probably a good choice for a sata II system.
The agility III performs about the same when on Sata II as when on SATA III.
For Sata III, I'd wait for the m4 or 830 to hit $180 again. Think both of them are worth the extra 40 bucks - Bettr SSD Plus 16 gigs more space.
Looked at the link, could not find it,
Also Thought the agility III came in 60, 120, 240 ....... gig sizes
There are different ways to interpret the situation but it appears OCZ has a tendency to release ssd's before they are ready for the retail market. There is a possibility OCZ is not doing proper research, development, and most importantly validation. Best policy is to wait 6 months and see what happens before purchasing. For example, the Vertex 4 is not six months old. OCZ has already released firmware updates. According to the latest reviews and articles there will be more updates. What is not clear is why OCZ may have released the Vertex 4 early.
The marketing department at OCZ thoroughy abused the IOPS benchmark when the Vertex 3 Max IOPS was introduced. OCZ tricked consumers into thinking that more IOPS are better. Over in the enterprise side of the market IOPS is a benchmark used to determine how many and what type of storage devices are required for a server in an enterprise network. That's is completely different from an ssd in a desktop pc at home. When comments about IOPS were posted in this forum I kept asking what individuals were doing that required 85,000 IOPS. Nobody could answer that question. They simply believed more is better.
Over the years OCZ has tried to diversify its product offerings but hasn't been as successful as other companies. For example, Corsair has been quiet successful at diversification - memory, power supplies, pc cases, cooling, and a variety of peripherals. XFX is another example. OCZ hasn't been able to do the same. They've given up on their other product lines to focus on ssd's.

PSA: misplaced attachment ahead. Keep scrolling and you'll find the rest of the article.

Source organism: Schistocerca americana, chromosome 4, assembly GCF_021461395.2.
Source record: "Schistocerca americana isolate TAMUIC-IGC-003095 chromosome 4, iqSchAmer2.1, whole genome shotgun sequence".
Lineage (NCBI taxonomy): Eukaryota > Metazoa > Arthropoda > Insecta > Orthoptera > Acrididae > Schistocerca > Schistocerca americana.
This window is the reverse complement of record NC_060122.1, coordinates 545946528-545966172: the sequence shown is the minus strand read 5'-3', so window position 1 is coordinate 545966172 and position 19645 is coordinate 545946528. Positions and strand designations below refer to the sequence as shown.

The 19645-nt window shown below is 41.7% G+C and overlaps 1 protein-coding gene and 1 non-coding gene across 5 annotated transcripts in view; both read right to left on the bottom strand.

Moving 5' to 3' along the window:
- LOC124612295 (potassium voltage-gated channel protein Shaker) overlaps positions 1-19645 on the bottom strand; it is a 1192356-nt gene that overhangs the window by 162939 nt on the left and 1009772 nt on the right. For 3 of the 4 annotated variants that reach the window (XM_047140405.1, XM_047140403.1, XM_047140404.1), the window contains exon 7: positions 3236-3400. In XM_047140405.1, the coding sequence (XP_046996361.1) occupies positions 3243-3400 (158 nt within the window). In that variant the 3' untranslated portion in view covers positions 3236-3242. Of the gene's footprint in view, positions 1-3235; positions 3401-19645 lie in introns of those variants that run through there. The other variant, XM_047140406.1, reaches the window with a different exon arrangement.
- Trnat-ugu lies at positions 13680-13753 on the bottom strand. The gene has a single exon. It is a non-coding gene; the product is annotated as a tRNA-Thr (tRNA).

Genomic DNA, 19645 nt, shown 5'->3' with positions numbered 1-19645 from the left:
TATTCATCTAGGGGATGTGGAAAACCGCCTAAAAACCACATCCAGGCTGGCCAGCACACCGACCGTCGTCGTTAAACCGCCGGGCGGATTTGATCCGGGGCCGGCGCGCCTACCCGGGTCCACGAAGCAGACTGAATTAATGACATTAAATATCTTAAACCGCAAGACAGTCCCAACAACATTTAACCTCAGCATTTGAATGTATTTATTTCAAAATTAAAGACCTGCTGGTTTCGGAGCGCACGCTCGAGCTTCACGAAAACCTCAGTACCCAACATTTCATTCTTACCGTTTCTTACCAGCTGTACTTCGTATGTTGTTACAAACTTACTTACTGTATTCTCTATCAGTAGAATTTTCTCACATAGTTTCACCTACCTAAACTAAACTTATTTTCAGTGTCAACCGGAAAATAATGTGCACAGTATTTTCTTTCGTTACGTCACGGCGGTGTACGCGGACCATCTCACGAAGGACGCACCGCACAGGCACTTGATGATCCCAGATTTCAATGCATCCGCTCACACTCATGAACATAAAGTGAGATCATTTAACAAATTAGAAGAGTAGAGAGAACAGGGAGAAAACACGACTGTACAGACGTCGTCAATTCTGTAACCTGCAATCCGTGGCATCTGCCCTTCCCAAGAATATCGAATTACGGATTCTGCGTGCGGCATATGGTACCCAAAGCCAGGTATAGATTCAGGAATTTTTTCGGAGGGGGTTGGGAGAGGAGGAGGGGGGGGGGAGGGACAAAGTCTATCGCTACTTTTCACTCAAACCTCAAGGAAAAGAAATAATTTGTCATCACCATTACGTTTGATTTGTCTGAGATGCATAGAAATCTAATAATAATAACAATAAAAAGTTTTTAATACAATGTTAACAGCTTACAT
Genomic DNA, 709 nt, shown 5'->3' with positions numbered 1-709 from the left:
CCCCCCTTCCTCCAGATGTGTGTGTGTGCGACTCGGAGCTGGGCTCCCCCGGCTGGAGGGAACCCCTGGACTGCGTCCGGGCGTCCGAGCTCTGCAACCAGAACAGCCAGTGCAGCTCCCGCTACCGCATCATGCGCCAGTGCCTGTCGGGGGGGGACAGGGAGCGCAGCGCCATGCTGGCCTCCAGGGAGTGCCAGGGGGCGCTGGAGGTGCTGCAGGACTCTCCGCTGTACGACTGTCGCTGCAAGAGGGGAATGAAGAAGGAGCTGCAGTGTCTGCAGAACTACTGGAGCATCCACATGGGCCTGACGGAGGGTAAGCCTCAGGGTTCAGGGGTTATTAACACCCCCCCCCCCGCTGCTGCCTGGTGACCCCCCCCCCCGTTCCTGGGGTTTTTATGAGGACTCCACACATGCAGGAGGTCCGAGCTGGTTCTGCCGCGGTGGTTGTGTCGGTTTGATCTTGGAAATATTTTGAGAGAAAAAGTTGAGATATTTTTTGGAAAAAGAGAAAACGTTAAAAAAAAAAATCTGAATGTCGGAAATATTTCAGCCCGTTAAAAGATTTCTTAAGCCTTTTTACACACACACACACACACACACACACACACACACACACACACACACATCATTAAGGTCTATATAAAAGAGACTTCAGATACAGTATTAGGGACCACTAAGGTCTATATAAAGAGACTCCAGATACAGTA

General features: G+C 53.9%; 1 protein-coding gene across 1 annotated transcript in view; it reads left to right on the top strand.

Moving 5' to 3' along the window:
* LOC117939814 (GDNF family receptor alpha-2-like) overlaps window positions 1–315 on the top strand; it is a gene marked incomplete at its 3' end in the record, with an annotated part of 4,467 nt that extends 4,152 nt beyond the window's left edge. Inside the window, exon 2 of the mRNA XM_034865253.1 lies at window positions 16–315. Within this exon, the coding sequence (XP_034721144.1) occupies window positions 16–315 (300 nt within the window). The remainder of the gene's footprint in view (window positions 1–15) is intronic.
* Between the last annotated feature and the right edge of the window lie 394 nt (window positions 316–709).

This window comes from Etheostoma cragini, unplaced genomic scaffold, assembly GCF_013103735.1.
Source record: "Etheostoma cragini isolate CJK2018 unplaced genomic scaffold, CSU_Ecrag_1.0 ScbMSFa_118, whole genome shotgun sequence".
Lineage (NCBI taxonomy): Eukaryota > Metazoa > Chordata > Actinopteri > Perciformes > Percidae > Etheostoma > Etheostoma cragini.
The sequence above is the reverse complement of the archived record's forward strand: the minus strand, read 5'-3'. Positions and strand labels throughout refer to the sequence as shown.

Based on articles in financial publications I suspect there are some financial considerations that affect OCZ. Initially OCZ wanted to build a brand new fabrication facility. However, that fell through because OCZ did not have the cash and was unable to obtain financing for such an expensive undertaking. OCZ wound up purchasing a used assembly plant instead. Later OCZ wanted to purchase SandForce but couldn't due to a lack of cash or financing. Instead, they wound up acquiring Indilinx.
The Indilinx acquisition was interesting. Initially Indilinx had some success designing ssd controllers and had obtained about 20 patents. Then they hit a stumbling block trying to develop newer ssd controllers. At the same time investors wanted a return on their investment. The company was unable to get a 5th round of venture capital. The only thing left was to sell the company. OCZ was able to acquire the company for 34 million dollars. OCZ finally acquired a company they could afford. Unfortunately Indilinx does not have a fabricating facility either. The company only designs controllers. OCZ had to rely on Marvell to manufacture the new Indilinx controllers.
BTW - I go back quite a few years and remember other problems with OCZ. Veterans here might remember what happened when OCZ acquired PC Power & Cooling. PCP&C had some of the best power supplies at the time. Veteran posters did not hestitate to recommend them. That changed when OCZ acquired the company. OCZ turned PCP&C into a mere shell of what it once was. Recently PCP&C has made a bit of a comeback.
Sometime after the acquisition of PC Power & Cooling the CEO of OCZ was interviewed. The entire transcript of the interview was published online. There was mention of offering quality products. The CEO also spoke about cost concious consumers and how OCZ would concentrate on keeping costs down. Some veterans interpreted that to mean OCZ would take short cuts or use cheap components to reduce manufacturing costs. They were right.
Will there be a happy ending? I don't know. My crystal ball is cracked.